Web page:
Iraq's agriculture capacity reduced by 40% due to IS war legacy

Ninewa- The harvesting of wheat crops in eastern Mosul agricultural lands, 2019 Photo: KirkukNow

Ninewa- KirkukNow

The consequences of the Islamic State (IS) group's takeover of large swathes of territories in Iraq, particularly in Ninewa province have reduced the country's agricultural production capacity by 40 percent.

A recent report by the International Organization for Migration (IOM) has underlined the devastating impacts of the IS attacks between 2014 and 2017 on the agriculture sector.

The report indicated that the decline could be felt in many rural areas "where agricultural production was used as both a source of political propaganda and income, or destroyed as the group was forced out."

Siobhan Simojoki, Head of IOM Iraq’s Community Stabilization Unit stressed the need to prioritize the recovery and development of rural areas as part of the reconstruction and stabilization efforts.

“Agriculture should be considered as an essential facet of the stabilization process and focus on this area can help balance out longstanding rural-urban economic inequalities,” he said.

The IOM report focuses on agricultural output in Iraq’s third-largest province, Ninewa, which is regarded as one of the country’s most fertile areas and has historically been the source of much of its grain and produce.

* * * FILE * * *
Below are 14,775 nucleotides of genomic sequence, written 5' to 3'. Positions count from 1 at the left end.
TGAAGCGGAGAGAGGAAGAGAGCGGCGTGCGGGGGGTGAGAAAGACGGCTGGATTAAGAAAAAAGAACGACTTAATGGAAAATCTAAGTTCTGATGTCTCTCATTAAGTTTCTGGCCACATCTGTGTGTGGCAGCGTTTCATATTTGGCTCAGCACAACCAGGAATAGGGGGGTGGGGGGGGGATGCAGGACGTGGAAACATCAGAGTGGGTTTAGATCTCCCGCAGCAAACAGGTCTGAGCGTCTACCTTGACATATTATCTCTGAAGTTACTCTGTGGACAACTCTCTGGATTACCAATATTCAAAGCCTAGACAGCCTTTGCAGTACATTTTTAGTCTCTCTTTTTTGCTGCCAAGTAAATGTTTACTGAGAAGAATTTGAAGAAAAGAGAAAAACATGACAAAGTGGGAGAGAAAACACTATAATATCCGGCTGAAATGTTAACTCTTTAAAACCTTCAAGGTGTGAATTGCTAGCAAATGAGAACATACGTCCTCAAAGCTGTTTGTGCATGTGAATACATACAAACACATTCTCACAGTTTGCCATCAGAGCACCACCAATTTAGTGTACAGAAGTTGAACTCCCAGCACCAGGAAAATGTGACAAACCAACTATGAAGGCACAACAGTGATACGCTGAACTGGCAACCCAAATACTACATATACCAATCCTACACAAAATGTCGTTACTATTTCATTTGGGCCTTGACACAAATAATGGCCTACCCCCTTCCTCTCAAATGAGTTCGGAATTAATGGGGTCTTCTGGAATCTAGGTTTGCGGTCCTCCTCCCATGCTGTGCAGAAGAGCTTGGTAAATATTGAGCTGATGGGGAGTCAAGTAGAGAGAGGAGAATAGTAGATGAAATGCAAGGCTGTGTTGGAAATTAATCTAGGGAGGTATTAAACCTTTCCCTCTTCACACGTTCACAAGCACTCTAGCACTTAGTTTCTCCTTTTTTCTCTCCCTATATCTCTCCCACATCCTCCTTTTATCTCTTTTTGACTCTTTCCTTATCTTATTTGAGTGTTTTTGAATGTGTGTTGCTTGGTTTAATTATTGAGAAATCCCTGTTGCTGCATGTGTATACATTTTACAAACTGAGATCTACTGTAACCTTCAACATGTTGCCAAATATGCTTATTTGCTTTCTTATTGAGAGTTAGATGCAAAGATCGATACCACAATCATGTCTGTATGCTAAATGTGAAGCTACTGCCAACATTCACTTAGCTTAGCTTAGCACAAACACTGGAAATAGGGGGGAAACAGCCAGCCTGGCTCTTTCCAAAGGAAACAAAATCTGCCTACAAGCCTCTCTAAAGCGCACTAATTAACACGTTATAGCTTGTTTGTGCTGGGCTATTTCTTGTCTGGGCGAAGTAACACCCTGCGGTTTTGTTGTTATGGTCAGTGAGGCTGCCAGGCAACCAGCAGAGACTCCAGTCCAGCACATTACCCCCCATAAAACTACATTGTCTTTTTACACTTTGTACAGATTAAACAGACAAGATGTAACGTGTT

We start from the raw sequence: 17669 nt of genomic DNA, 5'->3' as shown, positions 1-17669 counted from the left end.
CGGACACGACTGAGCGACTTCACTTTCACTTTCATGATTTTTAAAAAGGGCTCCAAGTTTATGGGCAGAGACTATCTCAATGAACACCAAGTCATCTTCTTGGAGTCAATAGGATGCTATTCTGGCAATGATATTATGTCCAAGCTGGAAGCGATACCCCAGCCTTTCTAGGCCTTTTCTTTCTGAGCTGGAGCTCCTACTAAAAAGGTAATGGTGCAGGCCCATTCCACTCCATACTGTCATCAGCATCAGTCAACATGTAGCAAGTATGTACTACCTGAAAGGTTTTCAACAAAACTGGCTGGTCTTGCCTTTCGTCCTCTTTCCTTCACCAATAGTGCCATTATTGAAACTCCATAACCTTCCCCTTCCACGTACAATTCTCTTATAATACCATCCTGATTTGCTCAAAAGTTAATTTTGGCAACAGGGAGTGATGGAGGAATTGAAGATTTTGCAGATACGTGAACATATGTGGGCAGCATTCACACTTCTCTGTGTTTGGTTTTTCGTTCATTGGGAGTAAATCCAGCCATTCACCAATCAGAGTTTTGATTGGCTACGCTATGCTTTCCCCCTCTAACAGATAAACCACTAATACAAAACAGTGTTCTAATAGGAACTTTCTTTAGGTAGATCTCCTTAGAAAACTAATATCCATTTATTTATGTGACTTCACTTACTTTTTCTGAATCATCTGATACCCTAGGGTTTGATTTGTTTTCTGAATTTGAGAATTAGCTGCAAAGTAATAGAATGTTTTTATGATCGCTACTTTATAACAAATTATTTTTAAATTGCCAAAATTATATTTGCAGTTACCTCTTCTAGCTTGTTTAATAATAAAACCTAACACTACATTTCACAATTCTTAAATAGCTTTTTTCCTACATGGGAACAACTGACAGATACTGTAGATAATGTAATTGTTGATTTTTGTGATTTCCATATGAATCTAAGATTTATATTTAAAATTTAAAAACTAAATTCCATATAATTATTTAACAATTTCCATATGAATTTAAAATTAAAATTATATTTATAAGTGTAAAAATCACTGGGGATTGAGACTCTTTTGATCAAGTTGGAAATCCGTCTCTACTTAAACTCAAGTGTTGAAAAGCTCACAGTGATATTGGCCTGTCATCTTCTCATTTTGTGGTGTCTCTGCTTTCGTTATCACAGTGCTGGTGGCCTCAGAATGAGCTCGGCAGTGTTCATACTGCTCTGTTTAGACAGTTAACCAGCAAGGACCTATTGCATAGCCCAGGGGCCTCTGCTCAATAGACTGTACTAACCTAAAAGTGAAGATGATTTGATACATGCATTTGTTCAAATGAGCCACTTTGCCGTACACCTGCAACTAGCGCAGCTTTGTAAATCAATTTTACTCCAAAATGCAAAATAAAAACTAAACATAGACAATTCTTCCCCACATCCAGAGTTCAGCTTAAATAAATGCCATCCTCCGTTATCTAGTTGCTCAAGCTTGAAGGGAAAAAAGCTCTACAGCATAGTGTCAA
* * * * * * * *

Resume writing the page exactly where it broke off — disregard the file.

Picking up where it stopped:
Ninewa- Farmers join civil defense teams in a bid to control crop fire in Talafar, May 2019 Photo: Jafar Talafari 

The report also indicated that IS benefitted from the 2014 harvest completed in the months before taking over Ninewa. the group then profited from sales of the harvest and rain-fed crops, while forcing workers to continue operating agricultural infrastructure.

"IS purposely targeted rural areas for strategic purposes, i.e., access to their own steady food supply and the option to sell off agricultural produce for financial gain, but their overuse and, in some cases, deliberate destruction of agricultural land has had long-term consequences on many rural areas."

According to the IOM report, large areas of agricultural lands in Ninewa remain contaminated with explosives, and necessary machinery is lost or destroyed.

The studies conducted for this report were funded by USAID, within the framework of the project Supporting the Return of Displaced Populations in the Ninewa Plains and Western Ninewa.

USAID has funded the Ninewa Investment Forum held in Erbil from 3rd to 5th of December with the aim of boosting investment in Ninewa, in the fields of agriculture, manufacturing, tourism and technology.



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